And this is where the magic of the 26-week challenge comes in — it breaks saving up large amounts into smaller chunks that snowball into a large sum. Setting smaller milestones makes the process less daunting and more manageable.
The Money Saving Challenge Flexibility Tips
Here are some tips on how to implement this challenge:
- If you get paid bi-weekly, you can base the challenge on a bi-weekly basis to line up with your pay period. Doing so will align your savings plan with your paycheck schedule, set realistic expectations, and schedule money transfers.
- Set up automatic transfers to deposit a portion of each paycheck into a savings or investment account, so you pay yourself first. Automated transfers save you the hassle of manually transferring every month and spare you from the temptation of spending rather than saving. Automatic transfers are safe and secure and get routinely performed with large amounts. You can transfer funds between your accounts at different banks at no cost to you. When I first implemented this mechanism, I transferred money from my checking account to a different bank that held my savings account and never encountered transfer issues.
- Change up the challenge timeline as you see fit. It can be a 52-week money challenge or a series of bi-weekly money challenges!
- Save money for fun things and enjoy along the way!
Places to Store Money
Depending on your goal, you can deposit your funds into a savings or investment account. Savings accounts are like regular accounts but have FDIC Insurance and may have a limited number of withdrawals per month to encourage long-term holding. Most importantly, they pay out interest on your deposits each month from the money they make loaning out your funds. Currently, interest rates are low as the federal government has lowered them to support Covid-19 relief efforts. Traditional brick-and-mortar banks, such as Bank of America or Wells Fargo, offer interest rates of 0.01% on their savings accounts, according to CNBC.
Online banks offer the most competitive savings accounts earning them the name HYS or high-yield savings accounts. As of June 2021, the online banks in this space, such as Ally, Marcus by Goldman Sachs, and CIT Bank, offer a prevailing interest rate of 0.5% APY. If you deposit $10,000 and hold it for a year, you will make $50. These rates will go up in the future as the Federal Reserve raises key interest rates in the coming years. Savings accounts are best suited for short-term, low-risk scenarios.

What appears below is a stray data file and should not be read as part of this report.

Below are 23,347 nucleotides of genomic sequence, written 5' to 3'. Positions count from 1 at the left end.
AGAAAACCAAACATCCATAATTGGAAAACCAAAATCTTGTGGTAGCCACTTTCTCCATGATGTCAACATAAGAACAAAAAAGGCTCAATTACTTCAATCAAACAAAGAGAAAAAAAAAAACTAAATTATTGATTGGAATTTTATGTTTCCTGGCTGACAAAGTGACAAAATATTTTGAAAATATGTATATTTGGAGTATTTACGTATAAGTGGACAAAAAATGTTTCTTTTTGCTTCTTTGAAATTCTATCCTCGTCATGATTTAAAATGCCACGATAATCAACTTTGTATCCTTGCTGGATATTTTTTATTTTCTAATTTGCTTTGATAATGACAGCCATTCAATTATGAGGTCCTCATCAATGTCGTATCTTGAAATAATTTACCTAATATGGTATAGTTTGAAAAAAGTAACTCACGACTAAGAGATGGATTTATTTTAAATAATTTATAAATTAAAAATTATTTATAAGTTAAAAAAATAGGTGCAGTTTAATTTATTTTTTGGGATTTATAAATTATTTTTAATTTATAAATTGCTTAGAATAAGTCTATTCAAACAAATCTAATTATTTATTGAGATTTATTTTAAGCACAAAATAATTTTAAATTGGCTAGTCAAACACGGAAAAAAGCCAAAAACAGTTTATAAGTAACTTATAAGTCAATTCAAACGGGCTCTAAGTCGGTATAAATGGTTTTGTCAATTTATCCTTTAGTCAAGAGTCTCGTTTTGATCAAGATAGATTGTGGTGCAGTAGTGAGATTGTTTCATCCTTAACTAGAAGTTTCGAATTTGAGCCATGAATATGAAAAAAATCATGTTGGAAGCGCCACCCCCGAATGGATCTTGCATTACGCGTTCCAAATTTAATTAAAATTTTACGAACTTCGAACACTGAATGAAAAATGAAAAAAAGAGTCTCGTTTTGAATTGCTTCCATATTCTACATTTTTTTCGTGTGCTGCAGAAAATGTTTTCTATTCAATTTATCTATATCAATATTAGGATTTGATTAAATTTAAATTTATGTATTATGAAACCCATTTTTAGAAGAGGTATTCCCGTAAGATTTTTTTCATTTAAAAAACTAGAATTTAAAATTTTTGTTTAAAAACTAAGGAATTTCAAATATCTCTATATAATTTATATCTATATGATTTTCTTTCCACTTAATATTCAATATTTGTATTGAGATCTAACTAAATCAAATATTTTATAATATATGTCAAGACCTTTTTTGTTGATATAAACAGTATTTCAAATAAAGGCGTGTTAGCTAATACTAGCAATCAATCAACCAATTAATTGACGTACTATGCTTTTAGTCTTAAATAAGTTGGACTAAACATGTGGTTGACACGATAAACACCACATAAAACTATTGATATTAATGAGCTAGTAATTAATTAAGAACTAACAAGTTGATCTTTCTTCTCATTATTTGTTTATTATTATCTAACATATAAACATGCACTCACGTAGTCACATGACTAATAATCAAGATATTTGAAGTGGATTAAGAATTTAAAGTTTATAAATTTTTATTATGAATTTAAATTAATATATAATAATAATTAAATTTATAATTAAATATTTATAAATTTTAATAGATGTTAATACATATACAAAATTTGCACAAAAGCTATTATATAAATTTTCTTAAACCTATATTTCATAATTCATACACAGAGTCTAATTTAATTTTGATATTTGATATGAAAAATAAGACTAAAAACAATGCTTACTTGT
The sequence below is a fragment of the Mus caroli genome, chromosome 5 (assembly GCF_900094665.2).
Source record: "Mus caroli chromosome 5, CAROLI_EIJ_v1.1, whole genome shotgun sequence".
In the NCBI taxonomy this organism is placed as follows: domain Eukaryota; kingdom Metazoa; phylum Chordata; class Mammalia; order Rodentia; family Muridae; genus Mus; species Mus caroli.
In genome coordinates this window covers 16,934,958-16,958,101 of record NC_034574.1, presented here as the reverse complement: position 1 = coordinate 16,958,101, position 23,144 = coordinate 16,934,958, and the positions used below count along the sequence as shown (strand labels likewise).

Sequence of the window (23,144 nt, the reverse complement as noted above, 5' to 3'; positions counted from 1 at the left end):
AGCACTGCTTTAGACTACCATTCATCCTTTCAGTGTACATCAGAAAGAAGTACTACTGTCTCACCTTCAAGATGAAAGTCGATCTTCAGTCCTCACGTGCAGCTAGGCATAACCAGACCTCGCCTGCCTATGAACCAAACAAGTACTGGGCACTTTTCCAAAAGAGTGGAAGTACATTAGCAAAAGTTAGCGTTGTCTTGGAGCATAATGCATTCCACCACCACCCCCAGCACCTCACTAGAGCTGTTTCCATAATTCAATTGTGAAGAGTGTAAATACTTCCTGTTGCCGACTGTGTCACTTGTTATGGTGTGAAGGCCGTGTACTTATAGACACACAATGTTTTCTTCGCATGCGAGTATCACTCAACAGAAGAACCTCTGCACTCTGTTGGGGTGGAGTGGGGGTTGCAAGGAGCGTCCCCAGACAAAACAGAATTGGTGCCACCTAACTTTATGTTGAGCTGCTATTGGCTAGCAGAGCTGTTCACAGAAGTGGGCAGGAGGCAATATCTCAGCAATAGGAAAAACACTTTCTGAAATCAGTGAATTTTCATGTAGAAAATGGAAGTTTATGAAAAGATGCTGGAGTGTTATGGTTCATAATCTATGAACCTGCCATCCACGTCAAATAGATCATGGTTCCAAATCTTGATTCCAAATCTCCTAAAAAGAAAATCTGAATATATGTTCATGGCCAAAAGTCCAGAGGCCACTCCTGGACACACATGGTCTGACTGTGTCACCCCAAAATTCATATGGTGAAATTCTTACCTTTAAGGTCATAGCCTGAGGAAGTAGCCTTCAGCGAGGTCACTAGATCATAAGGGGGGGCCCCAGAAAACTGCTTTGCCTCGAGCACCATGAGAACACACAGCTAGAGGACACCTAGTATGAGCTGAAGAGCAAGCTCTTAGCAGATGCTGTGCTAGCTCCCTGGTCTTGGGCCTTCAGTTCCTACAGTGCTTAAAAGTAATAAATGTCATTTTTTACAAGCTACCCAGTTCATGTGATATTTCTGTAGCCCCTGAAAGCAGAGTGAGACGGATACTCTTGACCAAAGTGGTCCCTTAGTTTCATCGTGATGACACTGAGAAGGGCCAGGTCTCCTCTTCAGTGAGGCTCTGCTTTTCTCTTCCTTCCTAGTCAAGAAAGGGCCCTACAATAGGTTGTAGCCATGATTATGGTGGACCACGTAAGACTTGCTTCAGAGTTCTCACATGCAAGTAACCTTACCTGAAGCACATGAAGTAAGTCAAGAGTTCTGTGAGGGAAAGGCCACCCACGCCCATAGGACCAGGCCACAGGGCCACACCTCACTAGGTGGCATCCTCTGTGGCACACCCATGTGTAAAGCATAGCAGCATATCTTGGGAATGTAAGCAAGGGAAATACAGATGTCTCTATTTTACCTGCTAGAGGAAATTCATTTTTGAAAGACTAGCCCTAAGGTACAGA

The other option is to create a brokerage account and invest your funds in the markets. You can easily buy stocks, bonds, or mutual funds with most brokerages, including E*Trade, Fidelity, or TD Ameritrade. I prefer using full-service brokerages like these instead of brokers like Robinhood because they offer retirement accounts, research reports, educational articles, and customer service resources. Investing always comes with risk, so be sure to do your homework on the assets you invest in. Brokerage accounts are used for longer-term, higher risk savings with the opportunity to earn higher returns.
Another way that is more suitable for the medium-term is to invest in U.S. Savings Bonds — specifically Series I Bonds. These bonds can be paid for and redeemed at face value, but their interest rate gets indexed to the savings rate. According to The Balance, “The actual interest rate is set by a fixed rate that lasts the life of the bond plus a semiannual inflation rate on top of that. The inflation rate is determined once in May and again in November.” It is best to hold these bonds for at least five years or you will forfeit the first three months of interest. Note that you are limited to buying $10,000 of these bonds in a year and add up to $5,000 with your tax refund.
The Bottom Line
We covered the 26-week savings plan and how the spirit of the challenge is to help people save money and develop goals that motivate them to save and invest. There are no hard-set rules with this money saving challenge providing you with the flexibility to design a savings regimen that works for you. The only rule is to develop a saver’s mindset and save money for the things that matter to you. After all, personal finance is personal.